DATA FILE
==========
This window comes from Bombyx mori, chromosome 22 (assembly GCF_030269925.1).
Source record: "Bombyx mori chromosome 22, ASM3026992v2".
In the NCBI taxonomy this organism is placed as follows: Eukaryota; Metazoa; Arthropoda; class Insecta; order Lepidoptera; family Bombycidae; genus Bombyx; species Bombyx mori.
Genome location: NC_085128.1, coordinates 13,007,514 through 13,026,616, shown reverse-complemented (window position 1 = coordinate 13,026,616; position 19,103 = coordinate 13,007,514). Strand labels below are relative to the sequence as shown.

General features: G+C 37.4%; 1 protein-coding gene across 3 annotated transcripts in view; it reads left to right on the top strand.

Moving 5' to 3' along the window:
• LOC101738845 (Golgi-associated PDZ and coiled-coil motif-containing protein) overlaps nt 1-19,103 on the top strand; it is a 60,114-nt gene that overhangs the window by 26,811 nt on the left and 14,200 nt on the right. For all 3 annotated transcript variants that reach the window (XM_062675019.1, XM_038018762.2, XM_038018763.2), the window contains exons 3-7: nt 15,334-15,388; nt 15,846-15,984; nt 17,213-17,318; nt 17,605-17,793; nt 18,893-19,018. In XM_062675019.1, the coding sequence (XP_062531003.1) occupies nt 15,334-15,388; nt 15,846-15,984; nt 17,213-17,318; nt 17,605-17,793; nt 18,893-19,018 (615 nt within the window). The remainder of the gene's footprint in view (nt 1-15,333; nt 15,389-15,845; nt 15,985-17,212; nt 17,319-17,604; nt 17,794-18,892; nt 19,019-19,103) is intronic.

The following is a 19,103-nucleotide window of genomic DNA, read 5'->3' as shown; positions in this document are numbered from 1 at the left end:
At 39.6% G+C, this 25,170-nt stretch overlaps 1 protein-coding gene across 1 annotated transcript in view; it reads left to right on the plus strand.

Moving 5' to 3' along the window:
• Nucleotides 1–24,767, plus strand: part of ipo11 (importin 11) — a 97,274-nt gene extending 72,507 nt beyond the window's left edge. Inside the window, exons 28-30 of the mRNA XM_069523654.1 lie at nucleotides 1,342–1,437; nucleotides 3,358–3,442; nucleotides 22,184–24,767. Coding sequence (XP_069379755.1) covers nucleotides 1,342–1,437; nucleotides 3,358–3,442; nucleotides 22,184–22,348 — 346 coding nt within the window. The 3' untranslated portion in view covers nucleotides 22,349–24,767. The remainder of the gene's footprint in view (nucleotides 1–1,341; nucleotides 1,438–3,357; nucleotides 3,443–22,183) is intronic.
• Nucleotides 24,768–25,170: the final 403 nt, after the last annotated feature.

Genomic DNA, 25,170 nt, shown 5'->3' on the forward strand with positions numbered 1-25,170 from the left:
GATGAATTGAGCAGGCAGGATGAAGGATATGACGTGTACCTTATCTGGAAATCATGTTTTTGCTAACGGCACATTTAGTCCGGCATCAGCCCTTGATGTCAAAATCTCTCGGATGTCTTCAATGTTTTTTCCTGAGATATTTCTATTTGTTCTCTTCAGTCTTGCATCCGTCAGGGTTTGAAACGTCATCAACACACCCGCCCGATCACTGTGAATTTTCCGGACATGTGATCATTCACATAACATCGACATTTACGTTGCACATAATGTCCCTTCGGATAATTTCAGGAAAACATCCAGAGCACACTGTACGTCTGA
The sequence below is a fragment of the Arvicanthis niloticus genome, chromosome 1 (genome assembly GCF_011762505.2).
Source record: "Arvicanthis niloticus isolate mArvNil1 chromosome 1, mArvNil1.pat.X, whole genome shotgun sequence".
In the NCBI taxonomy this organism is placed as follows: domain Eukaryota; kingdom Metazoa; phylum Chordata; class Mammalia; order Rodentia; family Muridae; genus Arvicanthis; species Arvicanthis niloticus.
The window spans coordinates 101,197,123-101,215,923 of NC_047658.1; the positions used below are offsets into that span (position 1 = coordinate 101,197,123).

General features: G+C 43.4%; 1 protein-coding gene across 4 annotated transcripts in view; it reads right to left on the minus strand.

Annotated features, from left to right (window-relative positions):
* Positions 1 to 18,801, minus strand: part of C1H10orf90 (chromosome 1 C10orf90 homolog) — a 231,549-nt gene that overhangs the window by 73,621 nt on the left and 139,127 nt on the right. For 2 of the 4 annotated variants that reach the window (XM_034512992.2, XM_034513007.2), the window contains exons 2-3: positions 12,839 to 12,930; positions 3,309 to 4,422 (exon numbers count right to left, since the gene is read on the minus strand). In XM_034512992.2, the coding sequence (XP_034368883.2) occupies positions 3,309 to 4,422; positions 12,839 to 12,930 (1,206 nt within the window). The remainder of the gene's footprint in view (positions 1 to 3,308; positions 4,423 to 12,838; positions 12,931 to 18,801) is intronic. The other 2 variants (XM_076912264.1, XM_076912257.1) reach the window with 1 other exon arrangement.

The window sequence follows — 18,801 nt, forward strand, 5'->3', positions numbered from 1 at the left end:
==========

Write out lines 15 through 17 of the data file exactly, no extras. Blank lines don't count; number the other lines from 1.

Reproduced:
The sequence below is a fragment of the Arvicanthis niloticus genome, chromosome 1 (genome assembly GCF_011762505.2).
Source record: "Arvicanthis niloticus isolate mArvNil1 chromosome 1, mArvNil1.pat.X, whole genome shotgun sequence".
In the NCBI taxonomy this organism is placed as follows: domain Eukaryota; kingdom Metazoa; phylum Chordata; class Mammalia; order Rodentia; family Muridae; genus Arvicanthis; species Arvicanthis niloticus.